The Administrative Procedure Act and the question of judicial deference to agency action may be at the center of the typical Ad Law course syllabus. But they are far from the main topics in the story of How Agencies Communicate uncovered in this symposium. Rather than studiously following the notice and comment process to produce final regulations eligible for Chevron deference, the agency communications explored this week operate at the margins of or outside of the APA and judicial deference.
Nick Parrillo’s post, which builds from work with the ACUS, is a good place to start. Here we are reminded that the project of agency guidance is like a big iceberg with notice-and-comment rulemaking at the top. Below, there are individual phone calls, FOIA-able letters, more senior sign-off on advice, and perhaps eventually something public, such as a letter or FAQ posted on an agency website. The final regulation is at the top of a very large body of communication tactics – perhaps the kind that gets the most deference, but also the kind that demands the biggest investment of agency resources.
As other posts describe, the agency often communicates in informal ways that mimic our own social media habits. Elizabeth Porter and Kathryn Watts describe how agencies have used various types of visual media to develop support for regulatory agendas. They give, as an example, the Obama administration’s whiteboard video explaining the technical content of an EPA regulation. This kind of tool is so powerful that Michael Herz argues that agencies communicate something precisely when they do not use these channels. He explores how agencies’ reduced use of puffery on social media under the Trump administration has helped communicate a deregulatory agenda.
So, isn’t more communication better? We found ourselves cheering for the CFPB, which recently awarded itself a virtual birthday cupcake and announced that it has spent “Six years serving you.” Context is important of course, but when we find something in the iceberg that we think is of high quality, let’s say thank you and pay attention, as Kevin Stack suggests that we do for Preambles to regulations (which, he argues, should merit particularly high status as a form of guidance, since these also emerge from notice-and-comment).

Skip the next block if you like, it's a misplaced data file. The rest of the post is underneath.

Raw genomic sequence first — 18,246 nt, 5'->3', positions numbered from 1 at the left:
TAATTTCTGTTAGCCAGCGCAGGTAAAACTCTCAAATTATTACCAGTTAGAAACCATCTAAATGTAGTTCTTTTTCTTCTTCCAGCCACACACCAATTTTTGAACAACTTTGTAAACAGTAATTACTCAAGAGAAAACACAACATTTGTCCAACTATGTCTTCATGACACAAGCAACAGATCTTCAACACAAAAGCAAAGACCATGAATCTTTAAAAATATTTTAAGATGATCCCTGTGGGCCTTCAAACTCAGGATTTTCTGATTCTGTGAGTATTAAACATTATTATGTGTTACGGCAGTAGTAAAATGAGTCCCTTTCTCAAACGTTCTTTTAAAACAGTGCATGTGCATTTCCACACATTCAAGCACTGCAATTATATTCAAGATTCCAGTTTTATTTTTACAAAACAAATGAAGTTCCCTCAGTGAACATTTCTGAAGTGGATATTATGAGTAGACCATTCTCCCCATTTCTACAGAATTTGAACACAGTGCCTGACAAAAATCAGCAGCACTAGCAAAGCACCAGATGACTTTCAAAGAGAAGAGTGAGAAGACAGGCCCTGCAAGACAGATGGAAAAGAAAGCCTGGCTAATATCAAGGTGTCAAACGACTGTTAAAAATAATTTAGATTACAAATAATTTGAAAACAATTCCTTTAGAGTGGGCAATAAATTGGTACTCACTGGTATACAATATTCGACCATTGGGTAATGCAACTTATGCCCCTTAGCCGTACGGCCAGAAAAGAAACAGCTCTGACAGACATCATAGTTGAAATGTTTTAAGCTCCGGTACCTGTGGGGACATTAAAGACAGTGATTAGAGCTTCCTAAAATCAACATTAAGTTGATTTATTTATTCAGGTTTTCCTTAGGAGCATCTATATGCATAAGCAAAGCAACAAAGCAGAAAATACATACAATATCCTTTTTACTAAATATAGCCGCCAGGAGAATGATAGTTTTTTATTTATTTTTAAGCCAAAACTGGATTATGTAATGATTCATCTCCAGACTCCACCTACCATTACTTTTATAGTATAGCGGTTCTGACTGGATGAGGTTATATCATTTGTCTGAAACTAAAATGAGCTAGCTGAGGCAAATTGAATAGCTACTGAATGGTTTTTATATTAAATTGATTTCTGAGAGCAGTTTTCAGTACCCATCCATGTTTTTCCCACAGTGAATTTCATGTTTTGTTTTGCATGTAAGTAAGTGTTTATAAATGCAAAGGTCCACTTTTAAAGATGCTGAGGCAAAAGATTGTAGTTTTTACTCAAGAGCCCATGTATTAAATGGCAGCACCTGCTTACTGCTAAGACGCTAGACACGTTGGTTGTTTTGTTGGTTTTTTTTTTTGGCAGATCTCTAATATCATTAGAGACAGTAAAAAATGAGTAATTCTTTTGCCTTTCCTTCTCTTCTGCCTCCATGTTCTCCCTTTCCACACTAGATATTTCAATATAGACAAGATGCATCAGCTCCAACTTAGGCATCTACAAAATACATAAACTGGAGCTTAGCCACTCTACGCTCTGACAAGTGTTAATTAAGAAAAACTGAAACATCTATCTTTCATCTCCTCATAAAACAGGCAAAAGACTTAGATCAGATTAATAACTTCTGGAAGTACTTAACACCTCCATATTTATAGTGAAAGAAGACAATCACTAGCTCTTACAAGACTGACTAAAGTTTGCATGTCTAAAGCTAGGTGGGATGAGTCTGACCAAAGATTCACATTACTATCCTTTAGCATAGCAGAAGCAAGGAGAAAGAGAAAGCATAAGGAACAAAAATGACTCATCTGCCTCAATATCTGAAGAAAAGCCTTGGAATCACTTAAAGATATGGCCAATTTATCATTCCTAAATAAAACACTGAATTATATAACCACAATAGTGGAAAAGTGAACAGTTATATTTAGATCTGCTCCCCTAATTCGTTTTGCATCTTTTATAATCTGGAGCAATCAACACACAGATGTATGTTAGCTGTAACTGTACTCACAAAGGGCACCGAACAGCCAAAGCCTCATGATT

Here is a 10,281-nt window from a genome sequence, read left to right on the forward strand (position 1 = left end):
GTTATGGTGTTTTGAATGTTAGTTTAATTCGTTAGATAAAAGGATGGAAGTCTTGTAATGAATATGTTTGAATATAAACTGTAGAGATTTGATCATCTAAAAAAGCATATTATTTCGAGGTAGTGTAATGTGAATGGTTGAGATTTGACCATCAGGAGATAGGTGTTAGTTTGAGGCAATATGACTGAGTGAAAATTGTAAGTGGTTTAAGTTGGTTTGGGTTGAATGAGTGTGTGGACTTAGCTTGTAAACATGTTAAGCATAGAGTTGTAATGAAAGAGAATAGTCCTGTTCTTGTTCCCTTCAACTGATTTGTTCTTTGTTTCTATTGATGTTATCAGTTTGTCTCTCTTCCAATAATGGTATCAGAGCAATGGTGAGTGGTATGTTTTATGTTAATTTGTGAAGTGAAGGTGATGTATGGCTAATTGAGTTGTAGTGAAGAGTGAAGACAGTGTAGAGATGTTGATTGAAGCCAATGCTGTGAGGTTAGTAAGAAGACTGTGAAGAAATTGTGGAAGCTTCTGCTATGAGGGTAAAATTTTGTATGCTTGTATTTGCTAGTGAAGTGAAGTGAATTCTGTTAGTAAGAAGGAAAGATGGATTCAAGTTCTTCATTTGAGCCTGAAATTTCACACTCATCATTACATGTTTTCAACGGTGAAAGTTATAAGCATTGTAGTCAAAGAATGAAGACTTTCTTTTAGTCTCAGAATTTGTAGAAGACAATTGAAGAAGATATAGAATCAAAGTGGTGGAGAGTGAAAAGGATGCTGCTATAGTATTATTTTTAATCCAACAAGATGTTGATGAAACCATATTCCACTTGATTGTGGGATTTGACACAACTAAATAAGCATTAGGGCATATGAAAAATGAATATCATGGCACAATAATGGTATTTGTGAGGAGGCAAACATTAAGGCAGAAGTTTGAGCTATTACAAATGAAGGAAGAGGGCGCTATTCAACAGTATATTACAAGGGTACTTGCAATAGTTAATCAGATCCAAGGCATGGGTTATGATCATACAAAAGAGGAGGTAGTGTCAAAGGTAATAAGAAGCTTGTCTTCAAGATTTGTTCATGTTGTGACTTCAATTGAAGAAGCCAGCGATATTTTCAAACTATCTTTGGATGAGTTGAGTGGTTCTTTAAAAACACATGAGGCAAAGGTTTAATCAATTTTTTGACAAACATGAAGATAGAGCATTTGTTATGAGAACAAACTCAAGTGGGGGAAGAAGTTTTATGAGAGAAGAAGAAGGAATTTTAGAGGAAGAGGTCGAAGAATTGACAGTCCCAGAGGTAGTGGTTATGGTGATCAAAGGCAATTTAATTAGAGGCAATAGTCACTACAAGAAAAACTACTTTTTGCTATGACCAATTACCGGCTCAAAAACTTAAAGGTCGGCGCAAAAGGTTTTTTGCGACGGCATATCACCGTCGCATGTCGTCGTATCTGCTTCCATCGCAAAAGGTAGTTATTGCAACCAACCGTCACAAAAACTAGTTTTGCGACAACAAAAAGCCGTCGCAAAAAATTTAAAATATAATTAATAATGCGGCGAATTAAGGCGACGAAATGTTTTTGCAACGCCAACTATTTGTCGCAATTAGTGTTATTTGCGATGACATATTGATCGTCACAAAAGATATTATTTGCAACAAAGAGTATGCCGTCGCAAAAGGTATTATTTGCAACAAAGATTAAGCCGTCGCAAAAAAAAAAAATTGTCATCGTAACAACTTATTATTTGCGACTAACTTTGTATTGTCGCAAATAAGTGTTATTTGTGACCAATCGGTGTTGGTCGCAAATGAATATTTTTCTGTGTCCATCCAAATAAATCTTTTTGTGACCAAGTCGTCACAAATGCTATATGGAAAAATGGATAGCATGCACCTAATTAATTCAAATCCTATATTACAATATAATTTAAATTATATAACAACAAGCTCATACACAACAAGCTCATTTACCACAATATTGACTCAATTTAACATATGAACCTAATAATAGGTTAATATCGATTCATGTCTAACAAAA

And yet, as much as we might welcome all these different forms of communication, there is a problem. The problem is that agencies can affect regulated parties’ decisions with the least sliver of guidance. It may not matter to the audience whether APA procedure applies or what level of judicial deference is available. We gave the example of an abruptly released IRS advisory that conditioned a property tax deduction on the receipt of a property tax bill. In the advisory, the IRS took a reasonable view of the law, but it is not the only possible view. Taxpayers could take a more aggressive position. But, in general, taxpayers won’t. In other words, usually there will be no judicial review of these types of informal agency communications. Even if the guidance could be challenged, if often isn’t, and there we are, with agencies shaping behavior through the underwater part of the iceberg.
This is what concerns Kristin Hickman in her entry on interim-final and temporary regulations. If these receive Chevron deference, but do not go through APA procedures, they appear to occupy the privileged tip of the iceberg. She argues that this kind of guidance ought to go through notice and comment before it is effective and that a post-promulgation notice and comment process is not adequate. But would it be much better if the agency did the same things through guidance that did not even purport to claim Chevron deference? Wouldn’t regulated parties still listen to that guidance?
Andy Grewal examines how sometimes regulated parties are listening quite carefully, even when agencies don’t necessarily want them to. Agency officials may not be trying to communicate with the public when they create various guidance, such as internal IRS letters known as chief counsel advice. They may just be trying to communicate with each other. And, yet, even knowledgeable members of the public may carefully follow and rely upon their every word.
Aaron Nielson explains the puzzle more generally: We do listen, even if the tentativeness of an agency’s communication or its lack of legal status means that we perhaps should not place so much weight on what the agency says.
This symposium turns our attention to an important subject in administrative law: communications not clearly addressed by the APA and often not policed by judicial review. These communications raise a deep tension and tradeoff between having an effective government and having a government whose power can be monitored and limited. To what extent do agency practices and regulated party choices lie below the surface and protections contemplated by formal law?
This post is part of a symposium entitled How Agencies Communicate. You can read all the posts here.